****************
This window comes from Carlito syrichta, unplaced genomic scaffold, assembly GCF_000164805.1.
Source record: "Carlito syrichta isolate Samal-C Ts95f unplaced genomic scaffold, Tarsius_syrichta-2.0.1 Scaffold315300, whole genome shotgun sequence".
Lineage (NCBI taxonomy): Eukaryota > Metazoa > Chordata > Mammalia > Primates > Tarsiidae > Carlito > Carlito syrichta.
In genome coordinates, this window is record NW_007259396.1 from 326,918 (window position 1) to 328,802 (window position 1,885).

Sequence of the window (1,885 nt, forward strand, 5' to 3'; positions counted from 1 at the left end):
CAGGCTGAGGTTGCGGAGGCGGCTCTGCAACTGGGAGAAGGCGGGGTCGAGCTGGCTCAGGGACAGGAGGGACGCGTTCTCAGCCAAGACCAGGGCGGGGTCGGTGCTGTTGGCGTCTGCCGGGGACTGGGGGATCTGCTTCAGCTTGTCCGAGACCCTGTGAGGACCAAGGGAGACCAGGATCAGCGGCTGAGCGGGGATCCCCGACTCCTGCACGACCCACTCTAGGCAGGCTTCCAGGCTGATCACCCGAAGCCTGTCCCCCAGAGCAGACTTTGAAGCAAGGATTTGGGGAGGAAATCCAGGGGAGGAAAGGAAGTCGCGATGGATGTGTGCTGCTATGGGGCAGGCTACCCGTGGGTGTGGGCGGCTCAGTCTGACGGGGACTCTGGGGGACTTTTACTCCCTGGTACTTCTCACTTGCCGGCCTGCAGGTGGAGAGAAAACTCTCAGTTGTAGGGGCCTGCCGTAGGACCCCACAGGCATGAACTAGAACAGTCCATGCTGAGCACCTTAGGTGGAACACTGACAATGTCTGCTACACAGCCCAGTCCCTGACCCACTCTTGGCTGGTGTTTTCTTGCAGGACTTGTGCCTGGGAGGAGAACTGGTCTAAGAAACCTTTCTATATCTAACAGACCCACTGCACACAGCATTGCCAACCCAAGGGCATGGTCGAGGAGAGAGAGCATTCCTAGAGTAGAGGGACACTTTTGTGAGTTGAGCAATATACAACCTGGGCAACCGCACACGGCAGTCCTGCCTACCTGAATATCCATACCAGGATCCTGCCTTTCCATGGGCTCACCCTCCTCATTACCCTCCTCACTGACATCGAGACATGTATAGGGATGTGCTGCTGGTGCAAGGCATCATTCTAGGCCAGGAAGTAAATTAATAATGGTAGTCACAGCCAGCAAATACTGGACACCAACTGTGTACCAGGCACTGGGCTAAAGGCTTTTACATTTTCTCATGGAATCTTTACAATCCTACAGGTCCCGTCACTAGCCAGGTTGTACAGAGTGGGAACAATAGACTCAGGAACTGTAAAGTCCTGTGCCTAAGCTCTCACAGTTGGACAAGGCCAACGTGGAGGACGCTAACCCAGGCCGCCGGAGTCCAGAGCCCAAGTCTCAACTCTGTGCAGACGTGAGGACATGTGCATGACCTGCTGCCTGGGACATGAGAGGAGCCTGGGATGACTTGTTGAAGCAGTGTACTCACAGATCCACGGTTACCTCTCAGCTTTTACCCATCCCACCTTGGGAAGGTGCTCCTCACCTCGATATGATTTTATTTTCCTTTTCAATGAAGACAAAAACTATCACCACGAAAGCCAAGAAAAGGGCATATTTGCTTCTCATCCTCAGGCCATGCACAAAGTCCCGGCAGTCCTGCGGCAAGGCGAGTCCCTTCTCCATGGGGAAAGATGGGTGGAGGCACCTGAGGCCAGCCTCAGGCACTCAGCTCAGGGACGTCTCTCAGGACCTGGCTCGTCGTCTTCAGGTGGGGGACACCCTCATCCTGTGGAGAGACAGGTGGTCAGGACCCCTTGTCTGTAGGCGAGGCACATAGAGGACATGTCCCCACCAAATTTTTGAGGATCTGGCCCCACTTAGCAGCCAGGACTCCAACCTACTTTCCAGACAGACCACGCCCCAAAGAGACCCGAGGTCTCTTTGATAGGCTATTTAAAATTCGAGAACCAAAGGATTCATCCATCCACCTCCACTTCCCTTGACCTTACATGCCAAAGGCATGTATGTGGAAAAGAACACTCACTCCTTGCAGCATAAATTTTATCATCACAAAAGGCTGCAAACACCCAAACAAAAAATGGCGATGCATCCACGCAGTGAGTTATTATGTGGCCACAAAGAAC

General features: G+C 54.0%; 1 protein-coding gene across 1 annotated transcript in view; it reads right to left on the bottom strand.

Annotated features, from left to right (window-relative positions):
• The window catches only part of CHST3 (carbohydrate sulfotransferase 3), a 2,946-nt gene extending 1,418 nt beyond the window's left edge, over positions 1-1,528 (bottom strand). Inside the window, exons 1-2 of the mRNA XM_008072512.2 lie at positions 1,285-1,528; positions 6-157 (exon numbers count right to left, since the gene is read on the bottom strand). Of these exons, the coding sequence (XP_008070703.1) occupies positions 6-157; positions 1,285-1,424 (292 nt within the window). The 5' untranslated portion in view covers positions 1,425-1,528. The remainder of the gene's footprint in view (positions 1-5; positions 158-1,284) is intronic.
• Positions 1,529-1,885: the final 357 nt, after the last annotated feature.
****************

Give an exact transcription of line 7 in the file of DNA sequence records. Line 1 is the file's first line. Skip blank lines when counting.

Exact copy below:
General features: G+C 54.0%; 1 protein-coding gene across 1 annotated transcript in view; it reads right to left on the bottom strand.